Other logistical concerns for the fall semester — such as the on-Grounds housing situation, mandatory quarantine periods and an early start to the semester — are still under consideration by the committee. If students do return to Grounds, Reed said, the committee plans to work with student leaders to craft new, safer norms for students’ everyday lives.
“We’re really trying to work with student leaders to figure out what is some kind of norm we can return to, and how we can set the precedent for that,” Reed said. “A collaborative set of norms ... instead of feeling like we’re being policed by the University.”
After Reed answered pre-submitted questions, he fielded live questions from the virtual audience, covering topics such as the recently-formed Student COVID Coalition, tuition costs, contact tracing and coordination with the Charlottesville community.
One student asked Reed how the Fall 2020 Committee will ensure that the Student COVID Coalition — a student-led volunteer group that aims to “provide and centrally coordinate the increased labor needed to operate University of Virginia in the COVID-19 pandemic” — will not become “free labor that replaces paid labor, undermining potential collective bargaining efforts.” Reed asserted that the replacement of paid workers by volunteers “should definitely not happen,” although the committee was impressed by the students’ initiative.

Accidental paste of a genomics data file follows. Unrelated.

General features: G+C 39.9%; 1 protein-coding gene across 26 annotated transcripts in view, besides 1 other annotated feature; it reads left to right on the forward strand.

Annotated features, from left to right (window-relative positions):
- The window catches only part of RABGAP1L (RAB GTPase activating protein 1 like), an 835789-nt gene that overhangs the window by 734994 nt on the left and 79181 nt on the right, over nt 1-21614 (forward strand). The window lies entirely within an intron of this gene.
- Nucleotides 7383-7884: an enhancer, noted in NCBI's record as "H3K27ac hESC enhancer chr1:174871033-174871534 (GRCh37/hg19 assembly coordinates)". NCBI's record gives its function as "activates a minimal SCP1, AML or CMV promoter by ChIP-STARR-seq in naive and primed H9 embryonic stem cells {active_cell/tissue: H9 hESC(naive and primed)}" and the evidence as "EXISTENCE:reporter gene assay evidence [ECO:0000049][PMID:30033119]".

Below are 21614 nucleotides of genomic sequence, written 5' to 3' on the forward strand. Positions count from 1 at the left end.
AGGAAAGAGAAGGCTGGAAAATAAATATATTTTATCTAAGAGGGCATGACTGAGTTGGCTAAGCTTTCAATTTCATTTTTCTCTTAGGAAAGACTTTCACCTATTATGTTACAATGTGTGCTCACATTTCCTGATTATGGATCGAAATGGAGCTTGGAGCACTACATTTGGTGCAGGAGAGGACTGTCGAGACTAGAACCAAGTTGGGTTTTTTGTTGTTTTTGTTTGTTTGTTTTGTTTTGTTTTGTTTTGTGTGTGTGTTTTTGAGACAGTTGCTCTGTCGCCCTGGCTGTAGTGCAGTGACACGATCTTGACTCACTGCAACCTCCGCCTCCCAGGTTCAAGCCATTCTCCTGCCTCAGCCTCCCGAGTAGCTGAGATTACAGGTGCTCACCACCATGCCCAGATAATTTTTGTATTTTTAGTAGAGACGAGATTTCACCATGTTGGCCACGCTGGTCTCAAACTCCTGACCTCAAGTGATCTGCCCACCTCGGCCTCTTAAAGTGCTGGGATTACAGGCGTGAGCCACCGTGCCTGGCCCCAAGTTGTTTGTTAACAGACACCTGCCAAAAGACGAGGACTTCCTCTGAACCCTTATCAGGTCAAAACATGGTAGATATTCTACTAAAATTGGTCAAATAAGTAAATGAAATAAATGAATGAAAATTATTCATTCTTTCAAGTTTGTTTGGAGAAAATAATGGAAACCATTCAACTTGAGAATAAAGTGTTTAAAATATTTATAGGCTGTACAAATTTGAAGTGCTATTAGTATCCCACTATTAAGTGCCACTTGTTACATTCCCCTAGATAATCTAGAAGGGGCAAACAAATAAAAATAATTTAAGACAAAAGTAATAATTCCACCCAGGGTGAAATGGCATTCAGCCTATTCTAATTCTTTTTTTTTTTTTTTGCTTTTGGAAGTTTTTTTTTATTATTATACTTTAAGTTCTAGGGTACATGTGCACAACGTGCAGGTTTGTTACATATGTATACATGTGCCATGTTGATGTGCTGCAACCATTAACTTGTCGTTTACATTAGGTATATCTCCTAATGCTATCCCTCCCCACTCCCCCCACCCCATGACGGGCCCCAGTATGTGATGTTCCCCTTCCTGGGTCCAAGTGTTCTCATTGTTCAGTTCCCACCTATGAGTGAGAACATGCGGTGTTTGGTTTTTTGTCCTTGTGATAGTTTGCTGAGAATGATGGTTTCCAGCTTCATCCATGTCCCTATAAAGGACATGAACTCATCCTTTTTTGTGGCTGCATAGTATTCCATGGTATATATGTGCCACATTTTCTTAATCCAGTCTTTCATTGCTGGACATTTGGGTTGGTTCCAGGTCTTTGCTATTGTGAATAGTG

“The committee’s excitation at the coalition is stemming from students who started this, seeing the gumption that students have to make change,” Reed said. “For me personally, it was good to see students work and make a sacrifice.”